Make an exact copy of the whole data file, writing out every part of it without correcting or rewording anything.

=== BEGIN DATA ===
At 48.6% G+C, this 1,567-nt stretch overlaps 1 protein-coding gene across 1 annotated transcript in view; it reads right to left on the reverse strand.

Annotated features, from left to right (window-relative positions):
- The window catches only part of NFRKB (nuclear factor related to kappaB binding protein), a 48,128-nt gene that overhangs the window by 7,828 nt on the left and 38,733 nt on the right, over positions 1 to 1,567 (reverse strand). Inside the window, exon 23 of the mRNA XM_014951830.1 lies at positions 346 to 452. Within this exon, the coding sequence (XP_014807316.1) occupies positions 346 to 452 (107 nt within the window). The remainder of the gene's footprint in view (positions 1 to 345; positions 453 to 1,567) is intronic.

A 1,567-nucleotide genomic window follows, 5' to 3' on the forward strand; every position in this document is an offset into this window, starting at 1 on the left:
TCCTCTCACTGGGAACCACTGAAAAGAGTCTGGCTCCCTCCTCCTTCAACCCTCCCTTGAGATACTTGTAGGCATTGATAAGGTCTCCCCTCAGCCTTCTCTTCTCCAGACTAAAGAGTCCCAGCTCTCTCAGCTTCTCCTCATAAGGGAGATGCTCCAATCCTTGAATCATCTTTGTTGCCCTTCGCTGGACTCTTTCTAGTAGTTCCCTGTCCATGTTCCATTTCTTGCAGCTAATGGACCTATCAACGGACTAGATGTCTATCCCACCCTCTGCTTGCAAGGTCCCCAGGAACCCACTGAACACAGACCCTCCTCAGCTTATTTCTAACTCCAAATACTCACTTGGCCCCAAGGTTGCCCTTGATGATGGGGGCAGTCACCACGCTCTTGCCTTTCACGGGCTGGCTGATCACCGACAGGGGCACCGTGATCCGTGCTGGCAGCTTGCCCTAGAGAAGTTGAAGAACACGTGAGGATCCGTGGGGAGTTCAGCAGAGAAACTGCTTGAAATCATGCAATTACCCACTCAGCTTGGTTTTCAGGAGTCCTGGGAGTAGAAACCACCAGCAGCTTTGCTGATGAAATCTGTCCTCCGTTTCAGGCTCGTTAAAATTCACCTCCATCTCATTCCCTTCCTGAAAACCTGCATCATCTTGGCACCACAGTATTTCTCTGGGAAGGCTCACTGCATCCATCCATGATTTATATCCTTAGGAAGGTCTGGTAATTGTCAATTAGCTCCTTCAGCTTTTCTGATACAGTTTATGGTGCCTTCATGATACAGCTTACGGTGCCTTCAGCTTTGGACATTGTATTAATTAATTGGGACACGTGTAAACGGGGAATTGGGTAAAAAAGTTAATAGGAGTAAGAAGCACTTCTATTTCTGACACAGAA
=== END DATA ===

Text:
At 48.6% G+C, this 1,567-nt stretch overlaps 1 protein-coding gene across 1 annotated transcript in view; it reads right to left on the reverse strand.

Annotated features, from left to right (window-relative positions):
- The window catches only part of NFRKB (nuclear factor related to kappaB binding protein), a 48,128-nt gene that overhangs the window by 7,828 nt on the left and 38,733 nt on the right, over positions 1 to 1,567 (reverse strand). Inside the window, exon 23 of the mRNA XM_014951830.1 lies at positions 346 to 452. Within this exon, the coding sequence (XP_014807316.1) occupies positions 346 to 452 (107 nt within the window). The remainder of the gene's footprint in view (positions 1 to 345; positions 453 to 1,567) is intronic.

A 1,567-nucleotide genomic window follows, 5' to 3' on the forward strand; every position in this document is an offset into this window, starting at 1 on the left:
TCCTCTCACTGGGAACCACTGAAAAGAGTCTGGCTCCCTCCTCCTTCAACCCTCCCTTGAGATACTTGTAGGCATTGATAAGGTCTCCCCTCAGCCTTCTCTTCTCCAGACTAAAGAGTCCCAGCTCTCTCAGCTTCTCCTCATAAGGGAGATGCTCCAATCCTTGAATCATCTTTGTTGCCCTTCGCTGGACTCTTTCTAGTAGTTCCCTGTCCATGTTCCATTTCTTGCAGCTAATGGACCTATCAACGGACTAGATGTCTATCCCACCCTCTGCTTGCAAGGTCCCCAGGAACCCACTGAACACAGACCCTCCTCAGCTTATTTCTAACTCCAAATACTCACTTGGCCCCAAGGTTGCCCTTGATGATGGGGGCAGTCACCACGCTCTTGCCTTTCACGGGCTGGCTGATCACCGACAGGGGCACCGTGATCCGTGCTGGCAGCTTGCCCTAGAGAAGTTGAAGAACACGTGAGGATCCGTGGGGAGTTCAGCAGAGAAACTGCTTGAAATCATGCAATTACCCACTCAGCTTGGTTTTCAGGAGTCCTGGGAGTAGAAACCACCAGCAGCTTTGCTGATGAAATCTGTCCTCCGTTTCAGGCTCGTTAAAATTCACCTCCATCTCATTCCCTTCCTGAAAACCTGCATCATCTTGGCACCACAGTATTTCTCTGGGAAGGCTCACTGCATCCATCCATGATTTATATCCTTAGGAAGGTCTGGTAATTGTCAATTAGCTCCTTCAGCTTTTCTGATACAGTTTATGGTGCCTTCATGATACAGCTTACGGTGCCTTCAGCTTTGGACATTGTATTAATTAATTGGGACACGTGTAAACGGGGAATTGGGTAAAAAAGTTAATAGGAGTAAGAAGCACTTCTATTTCTGACACAGAA